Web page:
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dc.contributor.authorKluczewska, Karolina
dc.identifier.citationKluczewska , K 2022 , ' Securitization and coping strategies of women sex workers in Tajikistan ' , Problems of Post-Communism , vol. Latest Articles .
dc.identifier.otherPURE: 278790434
dc.identifier.otherPURE UUID: dced2219-aa18-49c5-b598-2c2e9f0f123f
dc.identifier.otherWOS: 000788914600001
dc.identifier.otherScopus: 85132673623
dc.descriptionThis research was supported by the project “Contested Global Governance, Transformed Global Governors? International Organisations and ‘Weak’ States” The French National Research Agency, grant number [ANR-16-ACHN-0034]; Collaborative Research Centre SFB/TRR 138 “Dynamics of Security” Deutsche Forschungsgemeinschaft, grant number [227068724]; Research Foundation Flanders (FWO, grant number 12B9422N) and European Commission/Horizon 2020, grant number [SEP-210161673].en
dc.description.abstractThis article analyzes why and how women’s sex work is securitized in Tajikistan. It argues that state actors view sex work as a threat to the nation in the context of two simultaneous processes: nation-building, centered around the family unit, and the fight against HIV/AIDS. The article explores the narratives, laws, and practices that are deployed to limit sex work. It also analyzes how security frameworks are experienced and navigated by women sex workers on a very local level. Three coping strategies are identified: hiding techniques, developing networks and befriending influential clients, and seeking companionship with other sex workers.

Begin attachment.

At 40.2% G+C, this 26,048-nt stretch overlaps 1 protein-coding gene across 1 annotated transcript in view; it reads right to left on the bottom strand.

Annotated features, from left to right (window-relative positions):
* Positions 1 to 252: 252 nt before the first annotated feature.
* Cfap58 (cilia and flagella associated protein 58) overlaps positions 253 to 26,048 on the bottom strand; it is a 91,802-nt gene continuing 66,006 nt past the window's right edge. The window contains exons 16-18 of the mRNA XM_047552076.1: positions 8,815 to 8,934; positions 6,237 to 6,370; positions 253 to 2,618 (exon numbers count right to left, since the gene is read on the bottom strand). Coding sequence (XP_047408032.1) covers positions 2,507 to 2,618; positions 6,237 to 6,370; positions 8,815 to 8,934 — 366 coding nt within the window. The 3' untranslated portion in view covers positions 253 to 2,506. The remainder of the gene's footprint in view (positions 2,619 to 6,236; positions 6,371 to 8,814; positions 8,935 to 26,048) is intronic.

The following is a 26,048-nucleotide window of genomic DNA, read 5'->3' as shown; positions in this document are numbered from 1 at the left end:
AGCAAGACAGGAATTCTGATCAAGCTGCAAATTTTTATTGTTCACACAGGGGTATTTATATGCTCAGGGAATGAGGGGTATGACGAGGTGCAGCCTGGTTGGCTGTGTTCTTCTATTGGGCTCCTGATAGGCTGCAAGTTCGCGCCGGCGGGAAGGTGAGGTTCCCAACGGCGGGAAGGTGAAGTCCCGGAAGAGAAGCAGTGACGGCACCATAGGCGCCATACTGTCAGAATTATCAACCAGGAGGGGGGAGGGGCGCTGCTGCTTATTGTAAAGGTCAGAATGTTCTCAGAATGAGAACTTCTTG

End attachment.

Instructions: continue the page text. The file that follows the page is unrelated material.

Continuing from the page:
dc.relation.ispartofProblems of Post-Communismen
dc.rightsCopyright © 2022 The Author(s). This is an Open Access article distributed under the terms of the Creative Commons Attribution License (, which permits unrestricted use, distribution, and reproduction in any medium, provided the original work is properly cited.en
dc.subjectJZ International relationsen
dc.subjectSDG 3 - Good Health and Well-beingen
dc.titleSecuritization and coping strategies of women sex workers in Tajikistanen
dc.typeJournal articleen
dc.description.versionPublisher PDFen
dc.contributor.institutionUniversity of St Andrews. School of International Relationsen
dc.description.statusPeer revieweden

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